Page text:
Consequences of restoring myristoylation and membrane targeting signals on MusD Gag protein addressing. (A) Sequence of the N-terminal domain of the MusD Gag protein and comparison with the corresponding domain from its closest relative, the type-D MPMV ...

Bona fide retrovirus as a MusD progenitor.

To further determine whether the MusD element with a restored plasma membrane targeting signal indeed behaves as a bona fide retrovirus, a series of experiments was performed to assay (i) the viral particle release from the cells and (ii) the infectivity of the released particles when pseudotyped with a heterologous envelope protein.

Western blot analyses were first performed on both whole-cell lysates and cell supernatants, upon transfection of 293T cells with expression vectors for the MusDwt, MusDmyr, and MusDmyr+basic constructs. As a control, and as illustrated in Fig. Fig.2C,2C, closely related levels of Gag proteins, with the expected protein cleavage products, were produced by all three constructs in whole-cell extracts. However, only the MusDmyr+basic construct resulted in the release of Gag proteins into the cell supernatant, strongly suggesting the release of viral particles. This latter point was assessed by electron microscopy analysis of the corresponding cells (Fig. (Fig.3),3), which disclosed viral particles budding at the cell membrane, as well as images of both immature and mature particles released from the cell surface, that were not observed with the control MusDwt construct. As a next step, we tested whether the released particles could be rendered infectious upon the addition of a heterologous envelope protein. To do so, as illustrated in the scheme in Fig. Fig.4A,4A, we used an expression vector for the VSV-G envelope protein cotransfected with the various MusD constructs and an internally deleted neoTNF-marked MusD reporter (30). At 2 days posttransfection, 293T cell supernatants were collected and used to tentatively infect naive target cells. Infectivity was quantitated by subjecting the target cells to selection for resistance to the neomycin derivative G418 and counting the number of G418r cell foci. Under these conditions (Fig. (Fig.4A),4A), it can be clearly shown that the MusDmyr+basic is infectious when pseudotyped with the VSV-G envelope protein, whereas only very low infectivity is displayed by the MusDmyr construct and none is shown by the wild-type MusDwt construct. Some of the G418r clones resulting from HeLa cell infection with MusDmyr+basic were recovered and propagated to analyze the structure of the newly integrated MusD copies. PCR amplifications performed on the genomic DNA from two independent clones, followed by sequencing, revealed the canonical features of a retroviral integration (see Supplementary Fig. Fig.22 at http://www.igr.fr/jvi_ribet_suppl/) with regeneration of complete long terminal repeats (LTRs) and target site duplications of 6 bp, as observed for the genomic MusD copies. Conclusively, restoring a functional plasma membrane targeting signal to MusD appears to be sufficient to generate functional viral particles that can be released from the cells, whereas further addition of an envelope protein gene ultimately “resuscitates” a functional retrovirus prone to proviral insertions.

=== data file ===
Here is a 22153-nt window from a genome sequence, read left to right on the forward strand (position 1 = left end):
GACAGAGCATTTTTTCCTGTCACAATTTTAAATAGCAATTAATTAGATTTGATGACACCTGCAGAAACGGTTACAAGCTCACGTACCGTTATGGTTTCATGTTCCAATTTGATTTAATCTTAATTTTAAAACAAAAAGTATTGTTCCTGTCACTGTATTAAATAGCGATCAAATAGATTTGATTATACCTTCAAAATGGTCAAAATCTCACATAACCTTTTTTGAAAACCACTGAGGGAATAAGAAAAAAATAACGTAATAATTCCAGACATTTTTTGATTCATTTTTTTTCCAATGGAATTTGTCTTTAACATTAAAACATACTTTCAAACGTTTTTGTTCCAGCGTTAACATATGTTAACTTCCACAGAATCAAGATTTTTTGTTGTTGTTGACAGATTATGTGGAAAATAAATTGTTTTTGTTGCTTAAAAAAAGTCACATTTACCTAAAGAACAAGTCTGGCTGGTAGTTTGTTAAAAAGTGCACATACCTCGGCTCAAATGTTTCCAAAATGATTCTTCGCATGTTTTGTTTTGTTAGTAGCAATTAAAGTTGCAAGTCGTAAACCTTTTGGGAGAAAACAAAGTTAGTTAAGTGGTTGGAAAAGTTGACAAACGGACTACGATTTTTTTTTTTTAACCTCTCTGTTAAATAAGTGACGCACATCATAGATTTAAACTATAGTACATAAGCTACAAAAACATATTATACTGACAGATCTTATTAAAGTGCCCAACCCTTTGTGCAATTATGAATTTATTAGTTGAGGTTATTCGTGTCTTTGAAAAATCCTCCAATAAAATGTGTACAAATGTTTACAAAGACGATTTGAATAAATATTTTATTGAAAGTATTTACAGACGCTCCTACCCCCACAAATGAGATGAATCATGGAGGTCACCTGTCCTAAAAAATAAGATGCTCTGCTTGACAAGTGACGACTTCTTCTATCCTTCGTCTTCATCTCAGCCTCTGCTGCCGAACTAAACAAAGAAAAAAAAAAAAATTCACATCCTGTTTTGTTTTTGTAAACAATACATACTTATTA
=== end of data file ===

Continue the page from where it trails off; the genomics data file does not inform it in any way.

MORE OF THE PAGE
FIG. 3.
Plasma membrane budding and release of MusD particles upon restoration of the Gag myristoylation signal and basic domain. Electron microscopy analysis of human 293T cells transfected with the MusDmyr+basic construct. Same experimental conditions ...
FIG. 4.
Functional characterization of MusD and its variants with modified myristoylation and membrane targeting signals. (A) Infectivity assay. 293T cells were transiently transfected with an expression vector for the indicated MusD constructs and a neoTNF-marked ...

Extracellular retrovirus versus intracellular MusD: consequences for retrotransposition efficiency.

To determine the impact of the “intracellularization” of the MusD progenitor on the mode of proviral amplification and on retrotransposition efficiency, we devised experiments aimed at measuring the retrotransposition rate of the three above-mentioned constructs, namely, MusDwt, MusDmyr, and MusDmyr+basic.

Each of the three constructs was introduced by transfection into HeLa cells together with the internally deleted neoTNF-marked MusD reporter. Retrotransposition—in the absence of any added envelope protein expression vector—was then measured by counting the number of G418r colonies that were recovered, under conditions identical to those described above, after G418 selection of the cells (see the scheme in Fig. Fig.4B).4B). As illustrated in the figure, restoring a functional plasma membrane targeting signal to MusD (MusDmyr+basic) resulted in a dramatic decrease (~100-fold) in the retrotransposition efficiency of the corresponding construct, whereas only a limited decrease was observed with the MusDmyr construct. It therefore clearly appears that targeting the Gag protein to the plasma membrane and release of the MusD VLPs outside the cells is detrimental to retrotransposition, which is to say, in terms of evolution, that “intracellularization” of MusD has most probably been beneficial for MusD provirus amplification.